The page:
Things You Should Definitely Taste

Both poets and travellers past have praised the flavours of the island. Food for Cypriots is a feast. Like many in the Mediterranean, Cyprus is a country which cares passionately about food. No wonder that hospitality and cordiality are deeply embedded in the Cypriot psychology, so much that pleasing has become a fine art. Cypriot cuisine is shaped by the island’s Mediterranean climate, geography and history. Influences are evident from neighbouring countries, with strong similarities with the Greek cuisine with a hint of the Middle East and Asia Minor.

Key components of the Cypriot food include heart-healthy olive oil, fresh local fruits and vegetables, legumes, fresh fish and whole grains with moderate amounts of wine and red meat. The flavors are rich with local herbs and spices, and the health benefits for people choosing a Mediterranean diet are hard to ignore - they are less likely to develop high blood pressure, high cholesterol or become obese.

You should definitely not leave Cyprus without tasting:


The definite introduction to Cypriot food. Consists of a selection of more than 20 different dishes meat or fish based, including a selection of cold and hot appetisers and main dishes. Meze is a unique eating experience but be prepared to eat a lot! You will surely adore the Cyprus hallumi, village salad with Cypriot green olives, Cyprus village makaroni, souvlakia  seftalia!


An extremely popular dish for Cypriots. Souvlakia are small pieces of pork, skewed and cooked on charcoal and served in pitta bread with tomatoes, cucumber parsley and onion. These can be accompanied with 'sheftalia', a kind of 'kefte' made with minced meat, onion, pepper and parsley.


Spicy smoked sausages, usually pork, seasoned with wine, coriander, whole black pepper and other spices.


This dish is a one of a lot of people’s favourite. It is cooked in the oven and the ingredients include minced meat, pasta, béchamel sauce and grated cheese.


Tahini sauce is a paste of ground sesame seeds mixed with fresh lemon juice, garlic, olive oil and salt, and thinned with water. In Cyprus, tahini is mainly used as a dip with pitta bread and souvlakia. Try also as a dip in village salad.


Pork meat cubes casserole seasoned with dried coriander and red wine. This dish is served with yogurt and pourgouri, a pilaf made of broken wheat, often prepared with stock, onions, crumbled vermicelli, tomato and spices.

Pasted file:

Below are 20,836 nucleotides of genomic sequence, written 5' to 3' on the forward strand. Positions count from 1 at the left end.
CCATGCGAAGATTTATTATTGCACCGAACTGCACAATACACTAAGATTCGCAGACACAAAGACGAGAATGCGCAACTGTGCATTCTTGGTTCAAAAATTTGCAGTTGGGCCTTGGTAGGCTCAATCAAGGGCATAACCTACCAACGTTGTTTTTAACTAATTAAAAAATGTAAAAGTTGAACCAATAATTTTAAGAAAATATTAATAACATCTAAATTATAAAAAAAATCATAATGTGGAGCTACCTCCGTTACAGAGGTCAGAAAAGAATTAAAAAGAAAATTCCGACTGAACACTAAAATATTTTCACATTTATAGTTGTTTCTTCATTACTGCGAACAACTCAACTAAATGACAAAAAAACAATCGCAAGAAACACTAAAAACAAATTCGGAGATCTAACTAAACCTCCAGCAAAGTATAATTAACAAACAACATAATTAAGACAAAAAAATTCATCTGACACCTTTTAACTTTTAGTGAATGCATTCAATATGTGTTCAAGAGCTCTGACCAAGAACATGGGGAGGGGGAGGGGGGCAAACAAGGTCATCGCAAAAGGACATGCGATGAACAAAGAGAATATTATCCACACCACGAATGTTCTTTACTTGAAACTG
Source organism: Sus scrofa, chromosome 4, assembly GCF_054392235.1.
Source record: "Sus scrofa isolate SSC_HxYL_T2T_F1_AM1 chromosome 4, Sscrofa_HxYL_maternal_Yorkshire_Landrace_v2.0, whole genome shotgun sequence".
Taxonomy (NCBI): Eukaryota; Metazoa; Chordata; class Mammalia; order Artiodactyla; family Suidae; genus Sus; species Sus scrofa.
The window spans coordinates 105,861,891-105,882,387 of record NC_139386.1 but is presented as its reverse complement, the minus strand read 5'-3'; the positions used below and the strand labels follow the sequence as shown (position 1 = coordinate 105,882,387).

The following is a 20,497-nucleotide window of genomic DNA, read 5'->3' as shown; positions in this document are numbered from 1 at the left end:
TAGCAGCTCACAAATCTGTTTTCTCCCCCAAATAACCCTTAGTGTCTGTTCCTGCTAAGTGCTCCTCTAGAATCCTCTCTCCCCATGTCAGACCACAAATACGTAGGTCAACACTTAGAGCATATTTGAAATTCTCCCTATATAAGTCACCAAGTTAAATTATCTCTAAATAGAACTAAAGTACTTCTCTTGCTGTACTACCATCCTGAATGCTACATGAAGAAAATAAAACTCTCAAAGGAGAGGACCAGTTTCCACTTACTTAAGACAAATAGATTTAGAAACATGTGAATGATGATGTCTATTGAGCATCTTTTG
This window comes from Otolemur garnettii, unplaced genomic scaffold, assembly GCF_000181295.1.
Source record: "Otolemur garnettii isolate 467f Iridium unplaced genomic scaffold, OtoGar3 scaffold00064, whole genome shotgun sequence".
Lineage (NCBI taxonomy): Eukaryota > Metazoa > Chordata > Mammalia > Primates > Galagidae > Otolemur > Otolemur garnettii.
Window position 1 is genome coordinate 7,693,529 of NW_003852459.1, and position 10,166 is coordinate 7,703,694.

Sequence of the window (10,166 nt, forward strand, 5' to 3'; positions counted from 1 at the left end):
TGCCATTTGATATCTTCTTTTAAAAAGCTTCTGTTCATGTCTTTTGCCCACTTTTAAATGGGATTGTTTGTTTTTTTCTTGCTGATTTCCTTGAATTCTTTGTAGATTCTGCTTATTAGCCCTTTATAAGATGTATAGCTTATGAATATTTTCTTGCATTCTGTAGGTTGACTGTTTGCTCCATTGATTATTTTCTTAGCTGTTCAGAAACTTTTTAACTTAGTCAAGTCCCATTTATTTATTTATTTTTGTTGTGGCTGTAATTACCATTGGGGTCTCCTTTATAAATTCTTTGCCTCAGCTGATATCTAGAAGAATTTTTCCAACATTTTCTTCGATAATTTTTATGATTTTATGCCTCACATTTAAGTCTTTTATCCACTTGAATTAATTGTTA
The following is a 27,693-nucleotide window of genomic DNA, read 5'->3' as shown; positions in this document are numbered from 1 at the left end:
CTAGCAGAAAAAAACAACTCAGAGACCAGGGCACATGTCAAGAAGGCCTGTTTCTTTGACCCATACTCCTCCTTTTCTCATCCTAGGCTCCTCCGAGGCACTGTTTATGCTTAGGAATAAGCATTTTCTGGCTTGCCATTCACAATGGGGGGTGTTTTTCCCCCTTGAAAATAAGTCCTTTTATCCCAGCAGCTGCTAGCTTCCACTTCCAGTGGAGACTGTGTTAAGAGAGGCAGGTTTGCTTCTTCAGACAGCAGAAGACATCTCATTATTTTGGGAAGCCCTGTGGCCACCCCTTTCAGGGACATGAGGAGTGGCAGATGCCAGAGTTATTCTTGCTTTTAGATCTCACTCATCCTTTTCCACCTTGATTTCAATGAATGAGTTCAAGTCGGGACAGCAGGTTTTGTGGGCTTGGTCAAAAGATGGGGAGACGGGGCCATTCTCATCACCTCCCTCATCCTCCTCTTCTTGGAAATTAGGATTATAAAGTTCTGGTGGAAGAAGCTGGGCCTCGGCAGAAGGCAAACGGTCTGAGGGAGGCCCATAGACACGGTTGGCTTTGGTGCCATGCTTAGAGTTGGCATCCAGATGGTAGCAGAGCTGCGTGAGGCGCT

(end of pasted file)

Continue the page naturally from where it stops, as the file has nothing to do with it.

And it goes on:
Pastry filled with halloumi cheese, mint and eggs cooked in chicken broth and served with grated halloumi or dry anari cheese.


Baby vine leaves stuffed with rice, mince meat, onions and herbs.


Fried meatballs made with minced pork, herbs, egg, breadcrumbs and sometimes grated potato.


A slow roasted lamb on the bone (often shoulder), stewed in wine with coriander and other herbs.


The most famous cheese product of Cyprus. Produced either from goat's or sheep's milk or through a combination of both, Cypriots love to eat it with water melon in the hot summer months. Halloumi is also fantastic grilled or fried. Try as a side dish, in sandwiches and in salads.


Another delicious fresh cheese product of Cyprus. It is made traditionally by adding milk to the whey left after making halloumi. Consumed fresh, unsalted anari, is served with honey and walnuts or almonds nuts or with some sugar and ground cinnamon, thus constituting a delicious desert.


Traditional smoked pork leg matured in wine served in restaurants as an hors d' oeuvre or with melon, as an entree.


Smoked fillet of pork served raw or grilled to accompany your drinks or to be enjoyed in sandwiches. Great with grilled halloumi in a pitta bread.


Small, soft, chewy, sugar-powder covered cubical sweet available in many flavours including rose, mint, mastic and lemon, with or without nuts.


Grape based gastronomic delicacy. The rubbery 'shoushouko' is seen hanging from roadside stalls and is made from grape juice and walnut or almond nuts.


Grape juice pudding sprinkled with walnut or almond nuts.


Maize flower pudding served chilled with rosewater and sugar.


The amazing Cyprus dessert, loukoumades are small round fried dough, sweetened in syrup and shamishi is fried folded dough stuffed with semolina and sprinkled with icing sugar.


‘Glyko’ literally means ‘sweet’. It is preserved fruits in syrup served with a spoon ‘koutali’. It can be made from almost any fruit, vegetables and even flower petals. Of the most popular are watermelon, cherry and walnut.


Delicious fried stuffed pies filled with anari cheese dipped in syrup and sprinkled with acing sugar.


Herbs gathered from the mountains of Cyprus include sage, spearmint and chamomile. People of Cyprus have been using herbs for thousands of years and thus, the ancient knowledge of herbs and their medicinal and aromatic properties is still very much alive.


Similar to Italian Grappa or French Eau De Vie, Zivania is produced with highly distilled grape juice with a very high content of alcohol. Served cold.


The Limassol region vineyards are the source of the sweet dessert wine that had originally been produced by the Grand Commandarie of the knights on the order of St John of Jerusaleum during the 14th century.


Frappe is a foam covered iced coffee drink. It is very popular in Greece and Cyprus, especially during the summer, consumed at a leisurely pace. It is made of instant coffee shaken to a frothy texture with or without milk and sugar to your taste.


The special coffee pot used in the process is called briki. If you like it sweet, ask for a ‘glyko’ (2 teaspoons), for coffee that is less sweet ask for a ‘metrio’ (1 teaspoon of sugar) and for a bitter taste without sugar ask for a ‘sketo’.